Let's visualize the perfect high-end subcontractor. He has the people-pleasing personality of a golden retriever, the diplomacy of Churchill, the craftsmanship of Michelangelo, the timing of a Swiss watch, and the precision of a brain surgeon. He's also part CPA — his bills are detailed, on time, and accurate down to each brass screw. Overbudget? Not him, because all client-requested changes have been preapproved by you.
He puts protective booties over his shoes to keep debris off the client's Oriental rugs. He never uses the heirloom mahogany sideboard as a workbench. And he wouldn't dream of plunking down his toolbox on the just-installed granite countertops.
He wears a clean shirt every day and keeps it on all day. His jobsite is immaculate. He doesn't smoke, and if he has a beer now and then, you'd never know it. There's very little warranty work, and he comes back promptly to do it when there is. He knows he's good, but he charges fairly because you're his favorite firm.
That was fun. Now, back to reality.
High-end jobs mean costly materials and sophisticated designs, and finding and keeping “golden” subs is critical. The other end of the spectrum means job delays, warranty work, and strained customer relations. “A careless plumber can cause a lot of expensive destruction in very little time,” says Alex Dahlgren, partner at Acheron Construction in Garland, Texas. “One wrong turn of the wrench can ruin a $700 faucet.”
Things are a bit different at the top. High-end clients have high-end expectations. They bring in pages from shelter magazines — “They're great page-tearer-outers,” Dahlgren says — and want their rooms to look just like what's in the picture. Only a team working in concert can deliver a top-notch job that meets or surpasses those kinds of expectations.
“Our clients are powerful people,” says Charles Grode, VP at Chicago-based Bowen Group Design/Build & Construction. “Their attitude is ‘just do it right,' and they're willing to spend the money to get it the way they want it. If it's going well, they're all nicey-nice, but if there's a problem, they can get pretty terse.”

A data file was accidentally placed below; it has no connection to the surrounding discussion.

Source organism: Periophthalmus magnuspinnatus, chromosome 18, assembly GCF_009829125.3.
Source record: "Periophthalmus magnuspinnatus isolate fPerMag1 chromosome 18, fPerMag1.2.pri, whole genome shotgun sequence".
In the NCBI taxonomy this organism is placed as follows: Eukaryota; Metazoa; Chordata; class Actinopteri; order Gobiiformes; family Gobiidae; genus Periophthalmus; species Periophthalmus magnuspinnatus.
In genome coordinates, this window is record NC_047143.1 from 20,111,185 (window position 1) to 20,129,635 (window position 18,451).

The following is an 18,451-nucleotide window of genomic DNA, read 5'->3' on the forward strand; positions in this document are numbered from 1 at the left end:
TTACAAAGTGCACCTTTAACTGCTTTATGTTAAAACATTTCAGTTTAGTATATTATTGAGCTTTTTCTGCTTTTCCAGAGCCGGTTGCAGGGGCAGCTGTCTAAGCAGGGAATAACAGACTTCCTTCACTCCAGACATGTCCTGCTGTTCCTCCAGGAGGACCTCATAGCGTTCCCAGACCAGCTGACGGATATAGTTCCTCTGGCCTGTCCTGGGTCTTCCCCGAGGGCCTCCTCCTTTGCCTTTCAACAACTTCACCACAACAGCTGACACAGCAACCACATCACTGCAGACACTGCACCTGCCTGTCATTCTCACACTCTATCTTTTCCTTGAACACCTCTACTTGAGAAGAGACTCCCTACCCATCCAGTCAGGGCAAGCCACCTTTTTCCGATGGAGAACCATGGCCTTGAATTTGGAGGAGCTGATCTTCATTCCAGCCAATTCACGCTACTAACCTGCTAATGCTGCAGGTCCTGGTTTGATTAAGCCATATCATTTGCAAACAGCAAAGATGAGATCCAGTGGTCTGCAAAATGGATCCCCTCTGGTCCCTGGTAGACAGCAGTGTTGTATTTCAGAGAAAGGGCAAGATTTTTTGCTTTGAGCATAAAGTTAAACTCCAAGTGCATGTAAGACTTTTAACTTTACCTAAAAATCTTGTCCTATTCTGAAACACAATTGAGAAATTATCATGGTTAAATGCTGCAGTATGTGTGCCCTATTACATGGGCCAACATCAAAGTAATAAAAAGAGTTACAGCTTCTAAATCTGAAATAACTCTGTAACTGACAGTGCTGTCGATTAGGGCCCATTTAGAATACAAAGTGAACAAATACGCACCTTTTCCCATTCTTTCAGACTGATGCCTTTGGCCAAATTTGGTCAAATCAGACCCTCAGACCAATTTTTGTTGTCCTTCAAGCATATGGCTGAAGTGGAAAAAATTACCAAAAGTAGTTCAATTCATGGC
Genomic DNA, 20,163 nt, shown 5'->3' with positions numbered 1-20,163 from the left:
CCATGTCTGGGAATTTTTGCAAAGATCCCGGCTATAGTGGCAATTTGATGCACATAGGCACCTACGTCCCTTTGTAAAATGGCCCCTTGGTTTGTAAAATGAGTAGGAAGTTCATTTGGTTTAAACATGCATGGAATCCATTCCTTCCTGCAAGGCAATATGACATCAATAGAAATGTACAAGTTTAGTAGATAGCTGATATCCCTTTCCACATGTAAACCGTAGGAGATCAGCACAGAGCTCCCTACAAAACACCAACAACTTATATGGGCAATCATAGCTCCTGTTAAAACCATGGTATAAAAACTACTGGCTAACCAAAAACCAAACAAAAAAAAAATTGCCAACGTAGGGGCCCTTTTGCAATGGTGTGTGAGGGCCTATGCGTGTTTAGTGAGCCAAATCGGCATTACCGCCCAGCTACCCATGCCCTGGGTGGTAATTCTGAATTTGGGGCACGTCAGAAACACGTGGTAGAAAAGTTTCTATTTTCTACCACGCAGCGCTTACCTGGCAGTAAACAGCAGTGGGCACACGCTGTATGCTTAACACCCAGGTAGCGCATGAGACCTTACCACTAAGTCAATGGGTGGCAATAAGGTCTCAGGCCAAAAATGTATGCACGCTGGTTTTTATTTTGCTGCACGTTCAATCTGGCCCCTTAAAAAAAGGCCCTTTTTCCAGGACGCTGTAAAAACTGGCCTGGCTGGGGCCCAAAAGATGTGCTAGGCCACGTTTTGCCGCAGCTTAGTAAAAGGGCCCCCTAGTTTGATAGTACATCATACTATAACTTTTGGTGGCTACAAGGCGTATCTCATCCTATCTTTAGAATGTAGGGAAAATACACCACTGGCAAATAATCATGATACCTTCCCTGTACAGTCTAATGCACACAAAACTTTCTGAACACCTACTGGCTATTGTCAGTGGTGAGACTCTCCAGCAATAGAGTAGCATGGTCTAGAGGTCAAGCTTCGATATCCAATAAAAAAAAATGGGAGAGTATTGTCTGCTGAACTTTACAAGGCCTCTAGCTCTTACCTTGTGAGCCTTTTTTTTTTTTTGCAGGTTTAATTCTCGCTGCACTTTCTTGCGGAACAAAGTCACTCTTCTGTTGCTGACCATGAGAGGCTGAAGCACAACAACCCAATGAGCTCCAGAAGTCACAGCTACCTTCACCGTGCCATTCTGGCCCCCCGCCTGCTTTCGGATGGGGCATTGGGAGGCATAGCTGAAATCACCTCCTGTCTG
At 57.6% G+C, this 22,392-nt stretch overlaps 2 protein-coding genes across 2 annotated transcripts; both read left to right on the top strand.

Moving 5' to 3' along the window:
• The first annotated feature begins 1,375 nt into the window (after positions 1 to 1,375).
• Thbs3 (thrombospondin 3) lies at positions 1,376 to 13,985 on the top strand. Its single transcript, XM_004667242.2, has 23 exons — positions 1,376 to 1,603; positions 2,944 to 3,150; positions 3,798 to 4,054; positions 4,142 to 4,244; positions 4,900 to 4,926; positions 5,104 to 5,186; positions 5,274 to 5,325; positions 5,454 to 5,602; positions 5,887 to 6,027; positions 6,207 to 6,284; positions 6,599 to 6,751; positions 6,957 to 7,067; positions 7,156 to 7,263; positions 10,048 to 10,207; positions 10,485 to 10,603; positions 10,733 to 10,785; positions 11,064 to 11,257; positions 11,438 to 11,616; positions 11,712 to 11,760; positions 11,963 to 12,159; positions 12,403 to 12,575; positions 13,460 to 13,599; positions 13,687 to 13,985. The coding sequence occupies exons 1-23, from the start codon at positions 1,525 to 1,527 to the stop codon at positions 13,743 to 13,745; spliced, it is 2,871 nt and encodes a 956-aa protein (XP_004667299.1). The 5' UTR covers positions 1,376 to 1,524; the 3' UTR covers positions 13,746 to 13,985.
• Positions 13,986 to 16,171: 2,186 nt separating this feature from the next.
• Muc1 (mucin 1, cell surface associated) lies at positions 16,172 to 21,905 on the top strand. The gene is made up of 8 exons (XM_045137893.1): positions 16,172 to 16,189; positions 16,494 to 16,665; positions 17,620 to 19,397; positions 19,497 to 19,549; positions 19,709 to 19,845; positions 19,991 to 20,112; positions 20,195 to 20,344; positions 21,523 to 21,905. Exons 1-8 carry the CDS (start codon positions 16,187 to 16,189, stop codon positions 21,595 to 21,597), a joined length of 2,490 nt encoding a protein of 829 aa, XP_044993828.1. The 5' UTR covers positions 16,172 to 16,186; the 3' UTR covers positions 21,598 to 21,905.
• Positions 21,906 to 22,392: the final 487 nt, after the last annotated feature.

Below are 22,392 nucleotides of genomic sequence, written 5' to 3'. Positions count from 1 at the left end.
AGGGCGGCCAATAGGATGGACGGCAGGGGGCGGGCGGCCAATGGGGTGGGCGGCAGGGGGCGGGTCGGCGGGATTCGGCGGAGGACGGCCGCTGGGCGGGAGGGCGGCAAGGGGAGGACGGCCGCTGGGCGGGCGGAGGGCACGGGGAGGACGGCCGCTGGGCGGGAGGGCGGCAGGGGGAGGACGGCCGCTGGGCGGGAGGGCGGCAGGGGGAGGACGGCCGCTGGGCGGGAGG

Grode builds homes in the $3 million to $8 million range, so he knows the challenges at the high end. “Often, the clients want exotic materials and fixtures,” he says, “which is fine, as long as the subs can handle it. The more wild and complex it gets, the more difficult it is to find talented subs.”
Take tile work, for example. There's a growing demand for fancy tile, often hand-painted, laid in complex patterns. Normandy Builders in Hinsdale, Ill., recently installed an $8,000 kitchen backsplash in hand-painted tile. But Jack Steindl, the firm's VP, wasn't worried; he knew his tile man was up to the job. The contractor is one of Steindl's golden subs who has worked with him for 20 years. Steindl says the sub's longevity is due not only to Steindl's paying him quickly, but from “not beating him up” about prices or questioning extras, like the additional cuts needed when the client decides the bathroom floor would look better laid on the diagonal or when a fancy tile floor needs another layer of underlayment — things the sub hadn't budgeted for because they didn't come up until he was into the project.
Peter Feinmann, of Arlington, Mass.–based Feinmann Remodeling, concurs about the special skills needed for custom tile installations. “Often, the actual tile sizes are different from what's in the manufacturer's specs,” Feinmann says. “The tile contractor needs to know about those kinds of challenges before they become problems.” The right tile sub knows how to lay out the design, is able and willing to make intricate cuts, and coordinates with the electrical contractor on where to position switches and outlets.
Thinking ahead pays off. Maybe the client should be consulted. In the case of hand-painted tile, the clients might have hand-carried the tile home from Spain, where they purchased the last batch from the children of an artist who has since passed on.
Special circumstances are the rule, not the exception, in high-end work. Paul Winans, co-owner of Winans Construction in Oakland, Calif., and current president of the National Association of the Remodeling Industry (NARI), explains it this way: “Anytime something out of the ordinary is used, it generally costs more, does not arrive on time, comes broken or with parts missing, is more difficult to install, and will likely require follow-up service after installation.”
Some trade contractors don't make the cut from the minors to the major leagues. Getting it right gets to them. Some detonate under the pressure. Grode has seen it happen. “The criteria are different in high-end jobs,” he says. “Some subs get tense. They don't like to come back once they've loaded up their tools. They find it easier to work with developers where they can get in and out fast.”